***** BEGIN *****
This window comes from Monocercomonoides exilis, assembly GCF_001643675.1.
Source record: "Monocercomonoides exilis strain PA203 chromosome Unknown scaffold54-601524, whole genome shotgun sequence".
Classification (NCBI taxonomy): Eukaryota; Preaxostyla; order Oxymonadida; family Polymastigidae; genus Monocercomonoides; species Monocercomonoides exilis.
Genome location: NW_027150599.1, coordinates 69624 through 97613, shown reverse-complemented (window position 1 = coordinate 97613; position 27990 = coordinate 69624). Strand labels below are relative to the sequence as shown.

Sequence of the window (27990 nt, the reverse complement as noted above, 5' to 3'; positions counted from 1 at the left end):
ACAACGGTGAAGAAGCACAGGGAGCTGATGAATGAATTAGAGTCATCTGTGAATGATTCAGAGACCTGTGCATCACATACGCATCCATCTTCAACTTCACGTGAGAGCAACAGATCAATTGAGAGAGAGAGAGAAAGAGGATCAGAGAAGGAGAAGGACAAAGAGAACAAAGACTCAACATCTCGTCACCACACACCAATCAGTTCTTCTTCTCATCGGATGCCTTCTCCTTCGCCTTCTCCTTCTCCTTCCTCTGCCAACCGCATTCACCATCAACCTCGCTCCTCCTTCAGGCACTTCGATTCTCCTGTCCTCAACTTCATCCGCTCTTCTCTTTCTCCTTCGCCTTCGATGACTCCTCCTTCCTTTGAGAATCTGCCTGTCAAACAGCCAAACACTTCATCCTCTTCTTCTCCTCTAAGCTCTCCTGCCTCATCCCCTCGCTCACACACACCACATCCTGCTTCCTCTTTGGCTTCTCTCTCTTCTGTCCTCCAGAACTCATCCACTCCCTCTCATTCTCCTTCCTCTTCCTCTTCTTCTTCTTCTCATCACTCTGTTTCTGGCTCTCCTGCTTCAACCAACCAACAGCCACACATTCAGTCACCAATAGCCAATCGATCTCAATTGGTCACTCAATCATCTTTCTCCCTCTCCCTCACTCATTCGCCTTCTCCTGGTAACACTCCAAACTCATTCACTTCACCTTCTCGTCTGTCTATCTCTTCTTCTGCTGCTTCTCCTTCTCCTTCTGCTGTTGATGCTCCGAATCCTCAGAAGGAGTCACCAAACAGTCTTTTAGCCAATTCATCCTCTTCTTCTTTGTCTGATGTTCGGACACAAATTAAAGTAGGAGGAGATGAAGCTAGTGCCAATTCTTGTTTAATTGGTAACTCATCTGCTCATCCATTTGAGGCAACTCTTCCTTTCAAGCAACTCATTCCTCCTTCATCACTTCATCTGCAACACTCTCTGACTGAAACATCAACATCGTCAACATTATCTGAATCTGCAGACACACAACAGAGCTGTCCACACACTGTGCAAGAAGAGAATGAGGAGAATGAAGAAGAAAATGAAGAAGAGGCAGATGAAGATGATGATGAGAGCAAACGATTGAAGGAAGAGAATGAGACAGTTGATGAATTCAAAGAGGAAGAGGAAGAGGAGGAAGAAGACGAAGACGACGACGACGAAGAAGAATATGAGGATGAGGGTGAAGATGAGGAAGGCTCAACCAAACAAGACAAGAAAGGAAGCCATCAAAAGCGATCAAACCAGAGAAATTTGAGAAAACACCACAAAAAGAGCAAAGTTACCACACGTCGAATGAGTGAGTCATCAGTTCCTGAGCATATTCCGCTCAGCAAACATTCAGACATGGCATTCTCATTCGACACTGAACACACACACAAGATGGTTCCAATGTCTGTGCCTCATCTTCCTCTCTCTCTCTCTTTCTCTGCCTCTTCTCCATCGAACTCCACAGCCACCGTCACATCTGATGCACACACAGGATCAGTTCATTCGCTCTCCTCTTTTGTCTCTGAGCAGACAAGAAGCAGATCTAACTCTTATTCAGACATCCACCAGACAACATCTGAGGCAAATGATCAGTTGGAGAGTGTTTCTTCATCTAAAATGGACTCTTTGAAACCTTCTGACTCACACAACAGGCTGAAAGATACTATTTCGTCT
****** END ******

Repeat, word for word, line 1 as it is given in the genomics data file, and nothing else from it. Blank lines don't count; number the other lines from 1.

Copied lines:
This window comes from Monocercomonoides exilis, assembly GCF_001643675.1.